Yesterday, President Joe Biden’s administration said the US would not yet accept a return to the commitments of the deal – known as the JCPOA – because Iran is not meeting its obligations under it. At the same time, Iran said it would not begin meeting its terms of the deal unless the US moves first to lift sanctions.
The JCPOA is a 2015 international agreement between the US, Iran, China, France, Germany, Russia, and the UK.
The deal aims to curb Iran’s development of nuclear weapons by placing restrictions on enriched uranium development. In return, international sanctions on Iran are lifted.
However, Donald Trump controversially pulled the US out of the deal in in 2018, claiming Iran was building a nuclear program anyway.
The former president then re-imposed sanctions on Iran. As such, Iran began violating its terms of the deal.
Iran remains a participant of the JCPOA and says it will begin complying with it again if sanction relief is put back in place.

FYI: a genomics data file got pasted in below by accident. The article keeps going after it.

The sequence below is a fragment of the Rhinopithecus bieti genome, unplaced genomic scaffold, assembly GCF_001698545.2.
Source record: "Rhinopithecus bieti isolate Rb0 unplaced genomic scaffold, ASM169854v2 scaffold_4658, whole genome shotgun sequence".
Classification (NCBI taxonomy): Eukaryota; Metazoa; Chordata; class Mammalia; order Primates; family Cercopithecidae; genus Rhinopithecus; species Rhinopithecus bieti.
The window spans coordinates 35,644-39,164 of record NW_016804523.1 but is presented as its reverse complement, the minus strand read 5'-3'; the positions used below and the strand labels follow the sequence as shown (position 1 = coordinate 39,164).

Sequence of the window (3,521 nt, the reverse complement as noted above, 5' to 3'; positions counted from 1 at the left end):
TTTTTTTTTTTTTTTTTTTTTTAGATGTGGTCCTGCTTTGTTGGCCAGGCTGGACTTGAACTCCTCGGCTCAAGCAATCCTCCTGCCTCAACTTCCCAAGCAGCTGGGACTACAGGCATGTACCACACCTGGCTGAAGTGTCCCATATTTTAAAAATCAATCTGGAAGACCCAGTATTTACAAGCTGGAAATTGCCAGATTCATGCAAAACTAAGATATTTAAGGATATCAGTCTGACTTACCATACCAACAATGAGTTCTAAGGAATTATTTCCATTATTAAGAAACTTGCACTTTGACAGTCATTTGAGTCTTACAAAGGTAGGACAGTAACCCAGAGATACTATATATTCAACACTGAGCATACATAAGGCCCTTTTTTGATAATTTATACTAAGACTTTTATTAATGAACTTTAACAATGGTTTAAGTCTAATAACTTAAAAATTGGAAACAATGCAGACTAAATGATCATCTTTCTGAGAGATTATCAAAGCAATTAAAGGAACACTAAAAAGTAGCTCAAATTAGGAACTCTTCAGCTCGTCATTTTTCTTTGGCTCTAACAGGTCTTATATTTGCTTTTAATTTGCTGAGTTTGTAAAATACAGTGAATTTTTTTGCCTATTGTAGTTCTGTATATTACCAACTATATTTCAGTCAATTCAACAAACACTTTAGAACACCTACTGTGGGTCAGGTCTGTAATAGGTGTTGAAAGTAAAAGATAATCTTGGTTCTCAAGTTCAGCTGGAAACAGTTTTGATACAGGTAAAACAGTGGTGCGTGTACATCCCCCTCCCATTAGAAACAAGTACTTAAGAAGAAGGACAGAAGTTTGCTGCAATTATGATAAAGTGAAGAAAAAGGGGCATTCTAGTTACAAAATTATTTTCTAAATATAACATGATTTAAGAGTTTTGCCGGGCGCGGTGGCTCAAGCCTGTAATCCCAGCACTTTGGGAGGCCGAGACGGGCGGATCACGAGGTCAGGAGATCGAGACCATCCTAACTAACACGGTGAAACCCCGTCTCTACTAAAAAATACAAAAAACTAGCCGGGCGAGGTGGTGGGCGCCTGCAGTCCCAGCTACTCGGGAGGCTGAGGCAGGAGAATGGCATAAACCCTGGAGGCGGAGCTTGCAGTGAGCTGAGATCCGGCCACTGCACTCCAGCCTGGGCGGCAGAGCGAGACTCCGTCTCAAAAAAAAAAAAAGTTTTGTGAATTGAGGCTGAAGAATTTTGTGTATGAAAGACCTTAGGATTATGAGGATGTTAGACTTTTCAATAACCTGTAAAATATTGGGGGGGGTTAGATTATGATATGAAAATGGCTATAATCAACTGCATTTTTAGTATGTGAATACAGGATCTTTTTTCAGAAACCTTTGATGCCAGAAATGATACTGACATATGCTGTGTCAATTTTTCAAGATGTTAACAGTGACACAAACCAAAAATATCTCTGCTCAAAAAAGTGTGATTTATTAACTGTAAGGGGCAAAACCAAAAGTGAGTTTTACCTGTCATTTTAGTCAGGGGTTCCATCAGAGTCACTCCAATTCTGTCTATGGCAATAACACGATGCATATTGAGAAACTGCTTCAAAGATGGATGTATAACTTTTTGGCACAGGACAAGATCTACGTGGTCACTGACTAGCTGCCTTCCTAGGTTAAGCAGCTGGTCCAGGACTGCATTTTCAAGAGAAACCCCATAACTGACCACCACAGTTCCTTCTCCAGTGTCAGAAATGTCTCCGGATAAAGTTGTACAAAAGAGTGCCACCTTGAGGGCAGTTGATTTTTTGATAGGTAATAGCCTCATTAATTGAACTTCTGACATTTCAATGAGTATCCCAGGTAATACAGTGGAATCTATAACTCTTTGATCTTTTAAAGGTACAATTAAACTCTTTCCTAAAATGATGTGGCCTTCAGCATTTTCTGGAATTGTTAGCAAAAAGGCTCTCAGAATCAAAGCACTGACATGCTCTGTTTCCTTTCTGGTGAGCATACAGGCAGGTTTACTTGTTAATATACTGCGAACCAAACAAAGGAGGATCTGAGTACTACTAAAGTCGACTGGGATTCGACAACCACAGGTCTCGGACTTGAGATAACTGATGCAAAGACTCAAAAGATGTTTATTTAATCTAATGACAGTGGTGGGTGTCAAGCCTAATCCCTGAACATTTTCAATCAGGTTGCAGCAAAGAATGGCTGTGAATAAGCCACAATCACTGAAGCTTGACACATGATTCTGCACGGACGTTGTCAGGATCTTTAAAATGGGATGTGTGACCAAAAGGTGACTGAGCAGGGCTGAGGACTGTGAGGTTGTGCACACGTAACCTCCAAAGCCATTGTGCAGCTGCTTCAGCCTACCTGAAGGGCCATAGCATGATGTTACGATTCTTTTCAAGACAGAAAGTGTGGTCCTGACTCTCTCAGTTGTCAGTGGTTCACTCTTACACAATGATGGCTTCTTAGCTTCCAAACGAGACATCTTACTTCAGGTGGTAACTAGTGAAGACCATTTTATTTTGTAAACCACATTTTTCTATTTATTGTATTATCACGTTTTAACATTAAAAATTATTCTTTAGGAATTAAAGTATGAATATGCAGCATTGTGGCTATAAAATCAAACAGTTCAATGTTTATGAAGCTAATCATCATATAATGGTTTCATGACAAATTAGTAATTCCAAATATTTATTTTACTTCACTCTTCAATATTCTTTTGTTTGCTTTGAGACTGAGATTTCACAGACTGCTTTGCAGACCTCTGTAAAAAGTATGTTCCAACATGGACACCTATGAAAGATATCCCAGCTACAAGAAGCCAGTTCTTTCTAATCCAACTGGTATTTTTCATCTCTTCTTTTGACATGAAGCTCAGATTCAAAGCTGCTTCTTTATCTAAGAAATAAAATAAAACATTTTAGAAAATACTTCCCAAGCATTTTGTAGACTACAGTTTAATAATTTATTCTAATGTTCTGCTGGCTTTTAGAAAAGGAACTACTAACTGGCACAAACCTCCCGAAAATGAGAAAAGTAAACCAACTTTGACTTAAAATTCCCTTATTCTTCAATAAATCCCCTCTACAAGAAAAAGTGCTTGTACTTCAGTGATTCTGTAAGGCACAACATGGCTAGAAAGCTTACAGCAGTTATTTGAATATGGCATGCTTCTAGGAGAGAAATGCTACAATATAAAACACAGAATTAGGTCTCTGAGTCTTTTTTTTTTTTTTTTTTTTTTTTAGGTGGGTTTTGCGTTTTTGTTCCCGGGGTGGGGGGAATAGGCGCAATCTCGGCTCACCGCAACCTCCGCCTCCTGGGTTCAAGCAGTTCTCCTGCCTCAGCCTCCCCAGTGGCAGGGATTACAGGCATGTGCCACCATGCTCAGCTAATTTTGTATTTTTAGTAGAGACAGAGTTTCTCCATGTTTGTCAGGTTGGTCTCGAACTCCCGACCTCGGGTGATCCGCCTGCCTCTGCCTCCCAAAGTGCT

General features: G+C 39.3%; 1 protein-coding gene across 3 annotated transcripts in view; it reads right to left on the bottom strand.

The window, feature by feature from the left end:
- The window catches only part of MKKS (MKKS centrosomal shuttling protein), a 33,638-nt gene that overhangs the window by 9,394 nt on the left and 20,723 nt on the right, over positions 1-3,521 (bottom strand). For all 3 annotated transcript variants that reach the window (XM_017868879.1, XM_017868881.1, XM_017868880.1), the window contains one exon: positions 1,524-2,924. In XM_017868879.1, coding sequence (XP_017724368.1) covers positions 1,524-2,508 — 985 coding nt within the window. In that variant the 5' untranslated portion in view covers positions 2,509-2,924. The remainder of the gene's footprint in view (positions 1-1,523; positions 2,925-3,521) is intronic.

Joe Biden is said to support a US return to the deal, but this week his team rejected a proposal by Iran to allow the EU to supervise that return.
However, US State Department spokesperson Ned Price said yesterday: “If Iran comes back into full compliance with its obligations under the JCPOA, the United States would do the same.”
The European Union has now said it is working with Joe Biden’s administration to find a way of lifting the restrictions against Iran so that a return to the deal can be organised.
Peter Stano, a spokesman for Josep Borrell, the EU’s Foreign Policy Chief, said: “We’re talking to the American administration to see if those sanctions could be lifted, to see if we can have full implementation of the JCPOA,” France24 reports.
Last week, it was reported that Robert Malley, a key architect of the JCPOA in the first place under former US President Barack Obama, would be named as special envoy for Iran by the Biden administration.